He explains that it would work by allowing someone to enter a learning activity and then wait for results to show up (immediately or by mail) of people interested in the same thing. The network would be secure. Non-computer matching would take place on “bulletin boards and classified newspaper ads, listing the activities for which the computer could not produce a match. No names would have to be given.” Likewise it would be “publicly supported.” In this book Illich also talked about having television booths where people could go to view material interesting to them.When I read these things I thought, Well wow, we have these things today, and they work better and faster than he described! Are we on our way to a deschooled, or unschooled society?

We have youtube which allows people to have discussions and transmit ideas and social commentary. We have forums that work the same way. And with the advent of open source education, there are now numerous ways for people to access knowledge and peers to share that knowledge with, sort of like “the global nets” experience in the recent 2076 school post. There are other sources that more resemble the “peer-matching network.” One of them is OpenStudy, a website that people log into to discuss subjects with others. In a podcast on The Unschooler Experiemement, I found about something that mirrors the network through and through – Zero Tuition College. At “ZTC,” students and MAGE’s (Mentors, Advisors, Guides, and Experts) contact one another to make and complete assignments in a course of study that matters to them. This is viewed as an alternative and supplement to traditional higher education, but this website is open to anyone.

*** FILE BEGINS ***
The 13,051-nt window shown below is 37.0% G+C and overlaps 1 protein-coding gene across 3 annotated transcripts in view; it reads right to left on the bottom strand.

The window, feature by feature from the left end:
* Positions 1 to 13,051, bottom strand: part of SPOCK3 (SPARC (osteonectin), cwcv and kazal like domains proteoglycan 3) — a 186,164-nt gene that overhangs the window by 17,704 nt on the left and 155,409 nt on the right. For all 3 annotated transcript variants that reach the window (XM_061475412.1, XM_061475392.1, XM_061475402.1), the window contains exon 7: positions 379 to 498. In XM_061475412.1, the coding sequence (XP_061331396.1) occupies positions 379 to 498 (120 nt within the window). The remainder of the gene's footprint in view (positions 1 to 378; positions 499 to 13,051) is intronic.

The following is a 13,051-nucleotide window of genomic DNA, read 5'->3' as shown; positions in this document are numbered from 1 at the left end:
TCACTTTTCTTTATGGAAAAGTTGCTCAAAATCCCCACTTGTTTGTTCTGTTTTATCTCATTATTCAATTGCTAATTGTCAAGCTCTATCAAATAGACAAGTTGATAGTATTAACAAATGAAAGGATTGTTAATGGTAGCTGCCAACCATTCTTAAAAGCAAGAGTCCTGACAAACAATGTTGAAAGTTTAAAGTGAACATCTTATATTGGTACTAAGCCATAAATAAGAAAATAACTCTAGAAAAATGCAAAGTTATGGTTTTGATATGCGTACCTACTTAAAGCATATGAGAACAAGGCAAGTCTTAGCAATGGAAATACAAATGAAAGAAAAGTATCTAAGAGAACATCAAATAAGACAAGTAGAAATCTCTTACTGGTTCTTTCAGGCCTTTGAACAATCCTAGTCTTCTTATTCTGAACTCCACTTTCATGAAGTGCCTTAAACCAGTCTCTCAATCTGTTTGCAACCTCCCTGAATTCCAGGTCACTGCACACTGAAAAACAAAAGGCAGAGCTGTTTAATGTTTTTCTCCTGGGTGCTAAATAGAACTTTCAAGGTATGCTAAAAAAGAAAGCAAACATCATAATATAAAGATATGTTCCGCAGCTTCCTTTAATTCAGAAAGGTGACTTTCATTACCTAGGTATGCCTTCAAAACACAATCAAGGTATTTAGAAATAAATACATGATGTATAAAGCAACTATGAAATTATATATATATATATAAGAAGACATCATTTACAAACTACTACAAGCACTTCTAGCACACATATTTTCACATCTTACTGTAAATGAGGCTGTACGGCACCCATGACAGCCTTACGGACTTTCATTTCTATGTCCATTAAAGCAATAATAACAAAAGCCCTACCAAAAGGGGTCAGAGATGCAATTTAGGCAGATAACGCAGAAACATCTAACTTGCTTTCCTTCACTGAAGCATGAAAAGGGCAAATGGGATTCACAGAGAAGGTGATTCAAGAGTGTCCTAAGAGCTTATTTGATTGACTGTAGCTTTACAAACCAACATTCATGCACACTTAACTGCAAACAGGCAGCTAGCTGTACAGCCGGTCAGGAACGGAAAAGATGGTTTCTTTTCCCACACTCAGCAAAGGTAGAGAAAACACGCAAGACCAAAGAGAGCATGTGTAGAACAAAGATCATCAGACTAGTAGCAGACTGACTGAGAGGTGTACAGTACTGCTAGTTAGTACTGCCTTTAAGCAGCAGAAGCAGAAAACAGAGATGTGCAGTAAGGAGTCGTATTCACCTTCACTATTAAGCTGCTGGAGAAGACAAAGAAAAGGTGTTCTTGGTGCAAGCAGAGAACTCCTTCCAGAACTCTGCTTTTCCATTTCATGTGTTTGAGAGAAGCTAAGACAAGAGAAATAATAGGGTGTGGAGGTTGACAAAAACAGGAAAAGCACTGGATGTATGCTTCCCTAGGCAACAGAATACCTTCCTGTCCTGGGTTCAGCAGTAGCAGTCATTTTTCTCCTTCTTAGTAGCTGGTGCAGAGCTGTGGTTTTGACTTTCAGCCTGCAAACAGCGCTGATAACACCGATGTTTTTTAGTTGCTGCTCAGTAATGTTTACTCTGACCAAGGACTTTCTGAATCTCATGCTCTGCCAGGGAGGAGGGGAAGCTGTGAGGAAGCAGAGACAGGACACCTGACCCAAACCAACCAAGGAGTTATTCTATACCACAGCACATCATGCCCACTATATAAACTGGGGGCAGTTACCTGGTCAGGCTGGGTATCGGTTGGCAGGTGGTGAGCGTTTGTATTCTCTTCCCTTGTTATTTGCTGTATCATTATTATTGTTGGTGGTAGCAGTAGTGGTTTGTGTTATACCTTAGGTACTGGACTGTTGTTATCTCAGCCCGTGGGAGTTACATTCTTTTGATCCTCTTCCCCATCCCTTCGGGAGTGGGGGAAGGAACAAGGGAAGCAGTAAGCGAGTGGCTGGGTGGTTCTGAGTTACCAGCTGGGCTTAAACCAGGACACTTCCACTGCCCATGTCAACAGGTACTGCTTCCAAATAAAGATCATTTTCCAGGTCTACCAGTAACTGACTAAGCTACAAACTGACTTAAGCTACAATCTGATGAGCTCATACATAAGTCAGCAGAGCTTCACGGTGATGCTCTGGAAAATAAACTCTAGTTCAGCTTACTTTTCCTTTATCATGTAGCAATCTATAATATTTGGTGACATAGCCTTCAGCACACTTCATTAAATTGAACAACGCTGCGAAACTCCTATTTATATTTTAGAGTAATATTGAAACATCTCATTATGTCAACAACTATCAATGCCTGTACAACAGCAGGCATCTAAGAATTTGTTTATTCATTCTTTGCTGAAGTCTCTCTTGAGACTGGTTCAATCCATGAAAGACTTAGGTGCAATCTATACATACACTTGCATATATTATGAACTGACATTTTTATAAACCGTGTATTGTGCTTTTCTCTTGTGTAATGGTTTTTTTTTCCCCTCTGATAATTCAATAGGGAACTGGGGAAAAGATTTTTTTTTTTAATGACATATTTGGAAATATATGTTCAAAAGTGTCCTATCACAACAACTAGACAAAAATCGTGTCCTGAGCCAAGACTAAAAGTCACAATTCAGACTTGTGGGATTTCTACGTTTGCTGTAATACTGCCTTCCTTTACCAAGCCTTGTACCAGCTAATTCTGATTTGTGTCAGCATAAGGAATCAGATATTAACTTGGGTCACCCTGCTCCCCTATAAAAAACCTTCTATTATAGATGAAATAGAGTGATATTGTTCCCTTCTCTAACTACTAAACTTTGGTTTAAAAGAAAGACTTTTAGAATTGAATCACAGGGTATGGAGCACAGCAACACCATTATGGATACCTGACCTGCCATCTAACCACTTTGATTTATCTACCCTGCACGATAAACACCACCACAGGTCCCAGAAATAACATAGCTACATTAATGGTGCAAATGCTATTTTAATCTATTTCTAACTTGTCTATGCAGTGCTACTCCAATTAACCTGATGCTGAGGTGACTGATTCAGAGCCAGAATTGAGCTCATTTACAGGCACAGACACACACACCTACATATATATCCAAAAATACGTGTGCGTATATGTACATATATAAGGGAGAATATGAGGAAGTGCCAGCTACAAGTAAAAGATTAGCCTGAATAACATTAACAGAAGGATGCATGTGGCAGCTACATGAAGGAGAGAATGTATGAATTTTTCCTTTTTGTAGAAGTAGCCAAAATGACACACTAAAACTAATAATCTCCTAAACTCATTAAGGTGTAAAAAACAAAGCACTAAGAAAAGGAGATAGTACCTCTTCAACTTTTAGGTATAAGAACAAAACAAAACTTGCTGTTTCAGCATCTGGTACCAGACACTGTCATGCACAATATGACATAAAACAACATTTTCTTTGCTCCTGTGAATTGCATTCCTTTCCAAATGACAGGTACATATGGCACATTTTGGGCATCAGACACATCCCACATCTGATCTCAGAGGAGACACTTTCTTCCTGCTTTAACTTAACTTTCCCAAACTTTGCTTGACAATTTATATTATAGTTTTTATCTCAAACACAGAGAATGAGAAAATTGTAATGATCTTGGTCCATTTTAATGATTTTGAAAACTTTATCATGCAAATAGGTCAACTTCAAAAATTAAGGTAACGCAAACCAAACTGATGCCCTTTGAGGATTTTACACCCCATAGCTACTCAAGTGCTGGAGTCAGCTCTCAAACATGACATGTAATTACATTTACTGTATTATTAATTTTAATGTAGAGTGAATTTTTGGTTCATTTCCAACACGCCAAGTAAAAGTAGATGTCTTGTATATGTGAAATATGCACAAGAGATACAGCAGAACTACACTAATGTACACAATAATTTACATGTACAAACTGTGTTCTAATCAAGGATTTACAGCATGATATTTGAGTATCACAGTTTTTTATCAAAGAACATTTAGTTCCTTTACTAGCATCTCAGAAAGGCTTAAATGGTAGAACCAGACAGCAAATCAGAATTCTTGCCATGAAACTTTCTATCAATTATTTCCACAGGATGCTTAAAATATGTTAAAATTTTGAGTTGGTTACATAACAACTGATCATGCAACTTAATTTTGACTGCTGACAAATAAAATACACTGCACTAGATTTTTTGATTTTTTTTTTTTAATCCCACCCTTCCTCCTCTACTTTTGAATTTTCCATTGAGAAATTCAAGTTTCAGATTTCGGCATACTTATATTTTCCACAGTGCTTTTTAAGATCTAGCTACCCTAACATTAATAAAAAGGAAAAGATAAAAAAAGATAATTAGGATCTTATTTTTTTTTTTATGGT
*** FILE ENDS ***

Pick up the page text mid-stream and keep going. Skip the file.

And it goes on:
These alternatives should be circulated and considered by more people. A society in which learning is self-initiated needs to become common place and unstigmatized. Check out the links in this post, and take a peak at Deschooling Society online.


4 thoughts on “The Peer Matching Network

  1. Truly love the reference to Illich, still a prophet in his own time, our time and all times. Thanks for this. (You might want to take a look at the distinction Stephen Downes tries to make ( in his distinction between edupunk and DIY learning in his critique of Anya Kamenetz’ new ‘broadside’, The Edupunk’s Guide.